Deep Springs College, among the more unusual and academically rigorous colleges in the United States, has been debating for decades whether to admit women. And since its board voted in 2011 to do so, the college has been fighting off court challenges designed to keep the college as an institution for only 26 male students. But a new court ruling by a California judge -- if upheld -- may clear a path for the college to admit women.
Judge Dean T. Stout ruled that the L.L. Nunn Trust, which is named for Deep Springs' founder and supports the college, could change its mission from promoting "the education of promising young men" to "the education of promising young people."
Judge Stout based his 53-page ruling on a number of factors, including his view that Nunn had several purposes in founding Deep Springs, not just the education. Further, he said that the trustees pushing to admit women have strong reasons to do so that outweigh the value of preserving the college for men only.
Since its founding in 1917, the college has admitted very small classes of highly intelligent men, who take intense courses while managing both the college and its farm in an isolated spot in the High Desert of California. Students who complete the program are admitted as transfer students to some of the most competitive colleges in the country. All students receive a full scholarship (worth well over $50,000 a year).
The college regularly receives praise from those criticizing American higher education. For instance, the documentary "Ivory Tower" includes a shout-out to Deep Springs and the film's recent showing on CNN exposed Deep Springs to a new group of potential students and fans. (Deep Springs students have long been proponents of admitting women, as have some female would-be students who have wanted to apply.)
The ruling by Judge Stout came in a request by the majority of the Deep Springs board for permission to change the L.L. Nunn Trust and a motion by two trustees who voted against coeducation to block the change.
The ruling does not reject the idea that Nunn created Deep Springs for men only. But the ruling notes that some other parts of Nunn's original vision were abandoned long ago (for example, the inclusion of Christian religious instruction in the curriculum). And the ruling finds that Nunn was interested in a unique educational experience that would promote leadership and service by graduates. Coeducation would be a real change, Judge Stout writes, but not one that is inconsistent with much of what Nunn promoted when he created the trust.
Deep Springs College is one of five all-male colleges (excluding seminaries) and is the only one seeking to admit women. Two of the others are are closely linked to women's colleges located next door: Morehouse College (with Spelman College) and for Saint John's University of Minnesota (with the College of Saint Benedict). Two others do not have such relationships: Hampden-Sydney College and Wabash College.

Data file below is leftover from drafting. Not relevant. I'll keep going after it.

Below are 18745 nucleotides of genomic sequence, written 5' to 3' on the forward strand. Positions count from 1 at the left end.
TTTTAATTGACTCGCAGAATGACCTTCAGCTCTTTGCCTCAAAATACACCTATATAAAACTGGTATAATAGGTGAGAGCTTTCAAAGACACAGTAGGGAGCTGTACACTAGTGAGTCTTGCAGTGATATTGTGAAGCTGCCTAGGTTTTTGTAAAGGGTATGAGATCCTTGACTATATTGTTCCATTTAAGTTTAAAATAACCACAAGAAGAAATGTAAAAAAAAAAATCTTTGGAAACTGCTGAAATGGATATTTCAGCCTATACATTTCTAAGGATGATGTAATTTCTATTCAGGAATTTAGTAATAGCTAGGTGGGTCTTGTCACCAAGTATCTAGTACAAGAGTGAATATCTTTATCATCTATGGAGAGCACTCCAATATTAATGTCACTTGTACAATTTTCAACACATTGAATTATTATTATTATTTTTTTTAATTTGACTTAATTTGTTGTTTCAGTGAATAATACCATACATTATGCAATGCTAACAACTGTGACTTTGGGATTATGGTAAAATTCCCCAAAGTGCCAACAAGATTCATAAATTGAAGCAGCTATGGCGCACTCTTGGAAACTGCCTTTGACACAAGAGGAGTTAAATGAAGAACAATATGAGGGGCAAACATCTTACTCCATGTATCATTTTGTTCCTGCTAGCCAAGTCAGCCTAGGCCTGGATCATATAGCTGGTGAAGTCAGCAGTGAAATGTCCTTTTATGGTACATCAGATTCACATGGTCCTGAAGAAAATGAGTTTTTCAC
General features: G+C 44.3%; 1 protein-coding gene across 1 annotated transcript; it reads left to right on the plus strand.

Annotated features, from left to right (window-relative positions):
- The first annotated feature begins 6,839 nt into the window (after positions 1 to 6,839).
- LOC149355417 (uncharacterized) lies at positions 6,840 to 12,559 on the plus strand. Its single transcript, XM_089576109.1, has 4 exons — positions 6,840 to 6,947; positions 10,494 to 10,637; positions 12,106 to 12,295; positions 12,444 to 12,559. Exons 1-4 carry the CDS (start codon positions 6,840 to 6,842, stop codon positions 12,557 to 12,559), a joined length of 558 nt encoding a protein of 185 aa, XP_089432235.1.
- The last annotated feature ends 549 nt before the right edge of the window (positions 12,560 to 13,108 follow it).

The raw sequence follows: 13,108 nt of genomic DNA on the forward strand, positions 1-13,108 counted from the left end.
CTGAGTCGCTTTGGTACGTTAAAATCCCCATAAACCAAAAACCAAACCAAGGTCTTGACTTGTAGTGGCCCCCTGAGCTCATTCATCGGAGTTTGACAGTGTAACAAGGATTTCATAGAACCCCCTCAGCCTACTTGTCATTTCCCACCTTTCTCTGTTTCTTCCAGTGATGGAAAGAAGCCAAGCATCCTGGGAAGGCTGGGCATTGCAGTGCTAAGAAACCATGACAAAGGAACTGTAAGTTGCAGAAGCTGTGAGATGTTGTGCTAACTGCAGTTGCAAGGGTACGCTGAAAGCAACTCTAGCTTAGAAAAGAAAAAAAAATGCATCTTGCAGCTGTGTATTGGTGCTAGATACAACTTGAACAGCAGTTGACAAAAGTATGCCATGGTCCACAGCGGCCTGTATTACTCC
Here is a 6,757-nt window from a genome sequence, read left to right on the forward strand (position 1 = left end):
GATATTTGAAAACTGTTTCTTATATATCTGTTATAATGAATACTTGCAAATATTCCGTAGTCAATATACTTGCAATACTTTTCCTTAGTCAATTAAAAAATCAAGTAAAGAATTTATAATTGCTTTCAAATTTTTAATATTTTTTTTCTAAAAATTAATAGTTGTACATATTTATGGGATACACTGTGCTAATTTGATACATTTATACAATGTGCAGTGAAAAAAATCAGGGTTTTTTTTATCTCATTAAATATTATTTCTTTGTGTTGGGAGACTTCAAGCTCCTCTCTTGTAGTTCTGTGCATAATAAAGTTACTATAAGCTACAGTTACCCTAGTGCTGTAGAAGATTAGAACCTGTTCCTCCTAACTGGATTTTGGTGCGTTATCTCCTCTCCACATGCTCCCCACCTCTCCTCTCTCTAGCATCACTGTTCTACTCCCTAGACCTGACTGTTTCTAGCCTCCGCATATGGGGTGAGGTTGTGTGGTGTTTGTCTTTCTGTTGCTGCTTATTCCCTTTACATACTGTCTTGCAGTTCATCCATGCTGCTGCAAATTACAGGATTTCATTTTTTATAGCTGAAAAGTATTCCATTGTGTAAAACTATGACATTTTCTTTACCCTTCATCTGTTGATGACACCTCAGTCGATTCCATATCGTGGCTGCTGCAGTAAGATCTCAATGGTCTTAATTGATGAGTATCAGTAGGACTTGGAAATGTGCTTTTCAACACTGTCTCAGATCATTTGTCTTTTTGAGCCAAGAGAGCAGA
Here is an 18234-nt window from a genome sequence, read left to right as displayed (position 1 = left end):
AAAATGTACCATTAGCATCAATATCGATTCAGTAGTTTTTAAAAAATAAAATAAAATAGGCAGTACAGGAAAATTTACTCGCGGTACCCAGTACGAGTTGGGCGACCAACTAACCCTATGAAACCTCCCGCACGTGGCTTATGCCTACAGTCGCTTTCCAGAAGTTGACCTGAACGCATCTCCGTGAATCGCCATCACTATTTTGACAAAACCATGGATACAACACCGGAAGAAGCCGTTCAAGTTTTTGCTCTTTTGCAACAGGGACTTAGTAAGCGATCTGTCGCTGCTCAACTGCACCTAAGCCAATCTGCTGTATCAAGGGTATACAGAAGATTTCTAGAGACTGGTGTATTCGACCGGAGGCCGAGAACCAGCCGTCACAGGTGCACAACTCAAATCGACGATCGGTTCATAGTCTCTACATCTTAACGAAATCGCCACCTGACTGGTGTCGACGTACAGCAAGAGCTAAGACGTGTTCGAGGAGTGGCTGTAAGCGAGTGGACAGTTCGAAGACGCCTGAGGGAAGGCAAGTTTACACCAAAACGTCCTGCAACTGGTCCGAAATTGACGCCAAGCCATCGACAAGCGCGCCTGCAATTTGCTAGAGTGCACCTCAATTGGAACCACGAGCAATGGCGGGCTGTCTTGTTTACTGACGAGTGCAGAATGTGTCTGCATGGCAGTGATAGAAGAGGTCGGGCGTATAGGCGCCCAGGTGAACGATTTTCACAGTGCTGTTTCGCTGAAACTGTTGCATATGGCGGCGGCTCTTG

"[E]ducation cannot be removed without destroying the purpose of the trust," the decision says. "The funds clearly could not be expended to open a shoe factory unless it was intended also to be an educational endeavor."
In what the decision calls a "weighing" process, the ruling says that the court could find little to justify maintaining the status quo. "The preponderance of evidence showed that the all-male restriction provides little social benefit to the male students and adds little value in general."
The decision cites evidence presented in favor of coeducation, such as the difficulty of attracting students and faculty (the latter male or female) who want to teach at an all-male college. During a brief period in which the college was considering female applicants (after the 2011 decision was announced but before court orders blocked coeducation), the college saw an increase in overall qualifications of applicants, as well as ethnic and socioeconomic diversity, not just gender diversity, according to data presented by the college.
Further, the judge cites the educational value of having women as students at Deep Springs. Citing evidence about limitations of male-only education, the judge's ruling says: "The perspectives which only female peers can contribute are necessary in order to create and provide the richest, well-rounded and beneficial educational experience."
A lawyer for the trustees who challenged the move to coeducation said via email that an appeal is planned. The lawyer's email stressed the importance of adhering to Nunn's wishes when he sent up the trust. "Deep Springs College was set up according to a deed of trust as an institution dedicated to 'the education of promising young men.' The law requires adherence to the terms of a charitable trust, and particularly to its stated purpose. This protects the objective of a trust, in this case, to provide a small college for men," the email said.
David Neidorf, president of Deep Springs, sent a letter over the long weekend to people affiliated with the college. He said that the admissions process for students to be admitted for the fall of 2015 is already far along, and that the class to be admitted will be men only. He acknowledged that an appeal was possible. But he expressed hope that the decision could be a key step toward the day Deep Springs can admit women.
"It has been a little over three years since the trustees voted to pursue a legal form of coeducation. Since then, coeducation at Deep Springs has seemed to me, because educationally better, inevitable in the long run," he wrote. "But from the start, everyone has wanted to know just how long that long run would be. We still don’t know. But speaking personally, I think it’s reasonable to hope that this decision will, in the end, have shaved a few years off the process."